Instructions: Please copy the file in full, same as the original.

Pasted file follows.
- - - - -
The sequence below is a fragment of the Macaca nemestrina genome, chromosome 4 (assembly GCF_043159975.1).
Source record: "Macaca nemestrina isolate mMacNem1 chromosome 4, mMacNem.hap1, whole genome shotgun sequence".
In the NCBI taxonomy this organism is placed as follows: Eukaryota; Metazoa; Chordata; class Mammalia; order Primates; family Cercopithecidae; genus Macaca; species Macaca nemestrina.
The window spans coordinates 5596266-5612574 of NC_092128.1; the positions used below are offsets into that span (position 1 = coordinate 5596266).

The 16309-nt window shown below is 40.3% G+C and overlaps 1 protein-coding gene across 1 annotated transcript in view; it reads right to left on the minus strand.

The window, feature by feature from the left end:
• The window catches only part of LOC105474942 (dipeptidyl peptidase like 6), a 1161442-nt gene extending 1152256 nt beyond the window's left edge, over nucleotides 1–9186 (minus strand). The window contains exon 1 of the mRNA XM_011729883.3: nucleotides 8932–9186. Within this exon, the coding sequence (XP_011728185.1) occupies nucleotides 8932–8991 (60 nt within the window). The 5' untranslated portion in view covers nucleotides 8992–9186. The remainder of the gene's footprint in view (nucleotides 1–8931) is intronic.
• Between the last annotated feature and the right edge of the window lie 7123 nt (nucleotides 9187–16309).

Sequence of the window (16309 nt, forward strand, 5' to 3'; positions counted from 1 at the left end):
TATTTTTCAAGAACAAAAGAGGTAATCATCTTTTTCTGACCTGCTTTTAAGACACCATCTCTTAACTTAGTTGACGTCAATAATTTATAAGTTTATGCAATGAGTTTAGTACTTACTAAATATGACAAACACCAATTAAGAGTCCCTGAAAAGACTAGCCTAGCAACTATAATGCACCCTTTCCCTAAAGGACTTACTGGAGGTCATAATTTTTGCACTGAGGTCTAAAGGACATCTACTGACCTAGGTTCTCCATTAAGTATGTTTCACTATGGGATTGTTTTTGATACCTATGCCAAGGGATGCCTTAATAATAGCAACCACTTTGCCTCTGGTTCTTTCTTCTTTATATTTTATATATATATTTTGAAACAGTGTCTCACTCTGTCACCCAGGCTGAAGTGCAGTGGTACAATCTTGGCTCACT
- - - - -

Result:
The sequence below is a fragment of the Macaca nemestrina genome, chromosome 4 (assembly GCF_043159975.1).
Source record: "Macaca nemestrina isolate mMacNem1 chromosome 4, mMacNem.hap1, whole genome shotgun sequence".
In the NCBI taxonomy this organism is placed as follows: Eukaryota; Metazoa; Chordata; class Mammalia; order Primates; family Cercopithecidae; genus Macaca; species Macaca nemestrina.
The window spans coordinates 5596266-5612574 of NC_092128.1; the positions used below are offsets into that span (position 1 = coordinate 5596266).

The 16309-nt window shown below is 40.3% G+C and overlaps 1 protein-coding gene across 1 annotated transcript in view; it reads right to left on the minus strand.

The window, feature by feature from the left end:
• The window catches only part of LOC105474942 (dipeptidyl peptidase like 6), a 1161442-nt gene extending 1152256 nt beyond the window's left edge, over nucleotides 1–9186 (minus strand). The window contains exon 1 of the mRNA XM_011729883.3: nucleotides 8932–9186. Within this exon, the coding sequence (XP_011728185.1) occupies nucleotides 8932–8991 (60 nt within the window). The 5' untranslated portion in view covers nucleotides 8992–9186. The remainder of the gene's footprint in view (nucleotides 1–8931) is intronic.
• Between the last annotated feature and the right edge of the window lie 7123 nt (nucleotides 9187–16309).

Sequence of the window (16309 nt, forward strand, 5' to 3'; positions counted from 1 at the left end):
TATTTTTCAAGAACAAAAGAGGTAATCATCTTTTTCTGACCTGCTTTTAAGACACCATCTCTTAACTTAGTTGACGTCAATAATTTATAAGTTTATGCAATGAGTTTAGTACTTACTAAATATGACAAACACCAATTAAGAGTCCCTGAAAAGACTAGCCTAGCAACTATAATGCACCCTTTCCCTAAAGGACTTACTGGAGGTCATAATTTTTGCACTGAGGTCTAAAGGACATCTACTGACCTAGGTTCTCCATTAAGTATGTTTCACTATGGGATTGTTTTTGATACCTATGCCAAGGGATGCCTTAATAATAGCAACCACTTTGCCTCTGGTTCTTTCTTCTTTATATTTTATATATATATTTTGAAACAGTGTCTCACTCTGTCACCCAGGCTGAAGTGCAGTGGTACAATCTTGGCTCACT